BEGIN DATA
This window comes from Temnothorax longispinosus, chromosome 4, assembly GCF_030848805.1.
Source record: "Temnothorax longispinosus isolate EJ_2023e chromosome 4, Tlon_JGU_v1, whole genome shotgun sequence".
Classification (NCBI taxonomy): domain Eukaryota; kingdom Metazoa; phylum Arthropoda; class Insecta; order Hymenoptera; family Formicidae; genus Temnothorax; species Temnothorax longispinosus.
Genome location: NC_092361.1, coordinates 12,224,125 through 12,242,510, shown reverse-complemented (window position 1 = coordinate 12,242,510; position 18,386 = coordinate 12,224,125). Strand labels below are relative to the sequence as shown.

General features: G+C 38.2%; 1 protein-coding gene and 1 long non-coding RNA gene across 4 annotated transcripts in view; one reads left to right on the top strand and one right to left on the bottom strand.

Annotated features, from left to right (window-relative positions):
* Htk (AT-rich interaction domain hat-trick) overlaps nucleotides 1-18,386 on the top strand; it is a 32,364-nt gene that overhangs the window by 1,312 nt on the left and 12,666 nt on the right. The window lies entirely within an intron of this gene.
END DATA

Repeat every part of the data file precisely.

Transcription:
This window comes from Temnothorax longispinosus, chromosome 4, assembly GCF_030848805.1.
Source record: "Temnothorax longispinosus isolate EJ_2023e chromosome 4, Tlon_JGU_v1, whole genome shotgun sequence".
Classification (NCBI taxonomy): domain Eukaryota; kingdom Metazoa; phylum Arthropoda; class Insecta; order Hymenoptera; family Formicidae; genus Temnothorax; species Temnothorax longispinosus.
Genome location: NC_092361.1, coordinates 12,224,125 through 12,242,510, shown reverse-complemented (window position 1 = coordinate 12,242,510; position 18,386 = coordinate 12,224,125). Strand labels below are relative to the sequence as shown.

General features: G+C 38.2%; 1 protein-coding gene and 1 long non-coding RNA gene across 4 annotated transcripts in view; one reads left to right on the top strand and one right to left on the bottom strand.

Annotated features, from left to right (window-relative positions):
* Htk (AT-rich interaction domain hat-trick) overlaps nucleotides 1-18,386 on the top strand; it is a 32,364-nt gene that overhangs the window by 1,312 nt on the left and 12,666 nt on the right. The window lies entirely within an intron of this gene.